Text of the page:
2 October 2023

EU talks tough on trade in China as it looks to play defense


EU trade chief Valdis Dombrovskis came to China vowing to be assertive in his calls for Beijing to give European businesses a fair shot at doing business there and close a yawning bilateral trade deficit.

But his host, Vice Premier He Lifeng, gave as good as he got, reiterating Beijing's "strong concern and dissatisfaction" over a recent investigation launched by the EU into Chinese electric vehicle subsidies and, disapprovingly, rattling off a list of measures that Brussels is working on to strengthen Europe's trade defenses.

“China hopes that the EU would exercise restraint on the use of trade remedies, and to keep the expectation of the development of EU-China trade stable," He told a joint news conference after a round of high-level talks on trade and the economy in Beijing.

The comments by He, who is widely considered to be one of Chinese leader Xi Jinping’s closest confidants, didn't bode well for Europe's hopes of rebalancing the trading relationship at a time of deepening geopolitical tensions.

“We are concerned about [the] imbalance in our relationship. The EU is having a trade deficit with China of almost €400 billion,” said Dombrovskis, who is executive vice president of the European Commission. “Addressing these concerns will help China to retain its capacity to attract and retain foreign investment.”

The stern mood on Monday, day three of Dombrovskis' four-day visit, showed just how difficult it will be for Europe to "de-risk" its relationship with China which — tested by Beijing's saber rattling on Taiwan and indulgence toward Russia's war in Ukraine — is at risk of taking a turn for the worse.

Willing and able?

The Commission appears, nonetheless, to be increasingly willing to deploy more of its trade armory against what it regards as China's unfair trading practices.

While the EU executive has so far not hesitated to slap tariffs on Chinese steel or aluminum, it’s now also eyeing the sensitive medical technology sector, where Brussels argues it has opened its markets further than China has.

The Commission is looking into launching a probe under the new international procurement instrument, which empowers it to shut companies from countries that discriminate against the bloc out of public procurements, according to three people close to the matter. Brussels has pledged to use the tool for the first time in 2023.

“Further work will be needed to improve public procurement access for European medical devices,” Dombrovskis told reporters, dropping a clear hint on the possibility of a probe.

Another potential target for a probe is the rail market: China — across which 42,000 kilometers of high-speed railways and countless subway systems roam — is effectively closed to European trainmakers and technology providers.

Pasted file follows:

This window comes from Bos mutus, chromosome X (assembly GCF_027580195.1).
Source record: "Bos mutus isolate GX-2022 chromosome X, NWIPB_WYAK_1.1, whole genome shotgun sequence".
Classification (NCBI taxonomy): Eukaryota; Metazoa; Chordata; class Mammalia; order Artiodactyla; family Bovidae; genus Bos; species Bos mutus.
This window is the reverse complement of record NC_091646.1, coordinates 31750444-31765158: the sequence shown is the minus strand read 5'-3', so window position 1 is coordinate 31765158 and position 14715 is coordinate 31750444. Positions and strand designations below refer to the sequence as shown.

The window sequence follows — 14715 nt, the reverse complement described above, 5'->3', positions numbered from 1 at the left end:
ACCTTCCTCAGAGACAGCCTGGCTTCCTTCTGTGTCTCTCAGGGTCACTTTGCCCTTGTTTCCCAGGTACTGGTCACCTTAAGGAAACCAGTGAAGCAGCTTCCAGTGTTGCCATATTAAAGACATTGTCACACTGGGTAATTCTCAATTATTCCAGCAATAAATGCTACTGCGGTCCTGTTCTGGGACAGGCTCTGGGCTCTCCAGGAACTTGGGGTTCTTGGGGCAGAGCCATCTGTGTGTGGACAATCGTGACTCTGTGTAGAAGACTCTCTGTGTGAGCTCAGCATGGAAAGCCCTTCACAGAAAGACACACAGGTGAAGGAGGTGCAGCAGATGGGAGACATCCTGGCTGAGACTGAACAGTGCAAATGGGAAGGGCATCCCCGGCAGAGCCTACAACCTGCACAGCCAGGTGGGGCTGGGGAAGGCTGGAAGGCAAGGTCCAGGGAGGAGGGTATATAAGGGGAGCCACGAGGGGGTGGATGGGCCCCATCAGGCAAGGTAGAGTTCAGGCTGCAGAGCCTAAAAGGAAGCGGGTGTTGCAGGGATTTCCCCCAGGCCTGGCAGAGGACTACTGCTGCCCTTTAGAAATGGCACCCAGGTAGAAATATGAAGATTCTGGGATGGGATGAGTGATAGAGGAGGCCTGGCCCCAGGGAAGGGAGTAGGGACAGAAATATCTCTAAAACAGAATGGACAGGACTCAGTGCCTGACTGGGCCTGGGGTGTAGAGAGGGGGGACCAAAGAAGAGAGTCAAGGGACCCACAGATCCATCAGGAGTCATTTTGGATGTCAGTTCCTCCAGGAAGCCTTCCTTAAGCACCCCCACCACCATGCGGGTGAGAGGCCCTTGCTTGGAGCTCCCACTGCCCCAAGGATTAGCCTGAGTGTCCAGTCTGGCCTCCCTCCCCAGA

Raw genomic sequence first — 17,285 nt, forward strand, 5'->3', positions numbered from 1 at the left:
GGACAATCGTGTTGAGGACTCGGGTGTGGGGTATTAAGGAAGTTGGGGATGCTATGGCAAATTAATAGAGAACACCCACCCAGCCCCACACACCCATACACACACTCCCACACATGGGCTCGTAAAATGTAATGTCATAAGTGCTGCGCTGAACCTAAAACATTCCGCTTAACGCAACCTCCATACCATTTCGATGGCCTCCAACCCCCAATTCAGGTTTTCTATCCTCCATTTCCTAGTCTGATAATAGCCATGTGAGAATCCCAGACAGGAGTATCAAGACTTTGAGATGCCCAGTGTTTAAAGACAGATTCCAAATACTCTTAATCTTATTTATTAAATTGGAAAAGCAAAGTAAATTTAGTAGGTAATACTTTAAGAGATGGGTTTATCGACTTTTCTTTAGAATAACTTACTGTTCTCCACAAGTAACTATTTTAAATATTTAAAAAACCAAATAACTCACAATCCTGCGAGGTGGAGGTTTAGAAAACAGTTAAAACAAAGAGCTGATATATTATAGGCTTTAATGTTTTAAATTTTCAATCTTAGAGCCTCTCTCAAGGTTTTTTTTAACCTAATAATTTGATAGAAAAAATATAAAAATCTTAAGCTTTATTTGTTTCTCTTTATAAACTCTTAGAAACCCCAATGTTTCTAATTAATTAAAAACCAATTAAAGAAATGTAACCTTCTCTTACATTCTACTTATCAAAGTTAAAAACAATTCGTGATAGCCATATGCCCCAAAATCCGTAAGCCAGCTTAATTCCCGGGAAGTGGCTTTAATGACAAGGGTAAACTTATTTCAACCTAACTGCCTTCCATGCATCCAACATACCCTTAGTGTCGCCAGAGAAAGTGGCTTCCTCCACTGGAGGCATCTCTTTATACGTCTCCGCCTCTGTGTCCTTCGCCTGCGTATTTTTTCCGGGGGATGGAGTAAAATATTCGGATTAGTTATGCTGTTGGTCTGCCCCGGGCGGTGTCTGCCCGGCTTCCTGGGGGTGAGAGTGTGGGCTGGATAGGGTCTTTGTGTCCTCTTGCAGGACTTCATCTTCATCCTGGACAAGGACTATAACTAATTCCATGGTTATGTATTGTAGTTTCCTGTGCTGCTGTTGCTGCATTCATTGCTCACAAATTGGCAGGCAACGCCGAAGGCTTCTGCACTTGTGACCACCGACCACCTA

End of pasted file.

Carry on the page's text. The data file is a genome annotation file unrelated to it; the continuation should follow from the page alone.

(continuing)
With Dombrovskis completing the last of the three high-level dialogs (also on climate and digital) between the EU and China, European Commission President Ursula von der Leyen and Charles Michel, her European Council counterpart, are due to meet Xi and Premier Li Qiang in China for a summit expected to take place before the end of the year.

Tool time

Beyond the change of tone, Brussels is eager to show EU member countries and industry that it’s not making empty threats.

After the investigation into Chinese electric vehicles, the EU has “to work on the whole value chain and adopt a more systemic approach,” said Marie-Pierre Vedrenne, a French MEP from President Emmanuel Macron’s liberal Renaissance group. “If we don't act, we'll find ourselves more dependent on the whole value chain. Our hands and feet will be tied.”

In the medical sector too, the EU is looking to hit back against China’s unfair trading practices. “China’s centralised, volume-based procurement directive has led to more opaque processes and less market access for European companies,” said Luisa Santos from industry lobby organization BusinessEurope.

The new procurement instrument would be the perfect tool as it “allows the EU to start a dialogue on how to eliminate these distortions with third countries while having the ability to retaliate proportionally if there is no agreement," said Oscar Guinea, a senior economist from the think tank ECIPE.

In a recent report, the European Chamber of Commerce in China raised the alarm last week on Beijing’s restriction of market access and regulatory barriers in the Chinese railway sector, calling them “a major problem for foreign invested enterprises wanting to invest in China’s rail industry.”

Poor access to the China rail market has been a long-standing complaint from parts of the European rail industry, but there’s not yet been a definitive push by the sector to force the Commission to move on the issue.

The OECD set out in a report earlier this year that Chinese train major CRRC has been the recipient of the majority of the grants, tax breaks and cheap loans handed out to rolling stock producers worldwide. The company’s growth as a Chinese railway heavyweight looking to export was cited as one critical point in favor of the eventually doomed merger between Alstom and Siemens in 2019.

“There are a lot of de facto barriers, in the tenders but not necessarily in the law,” said one person familiar with the Chinese railway market. “For the Chinese market, rolling stock is a big difficulty and metro systems are extremely complicated.”

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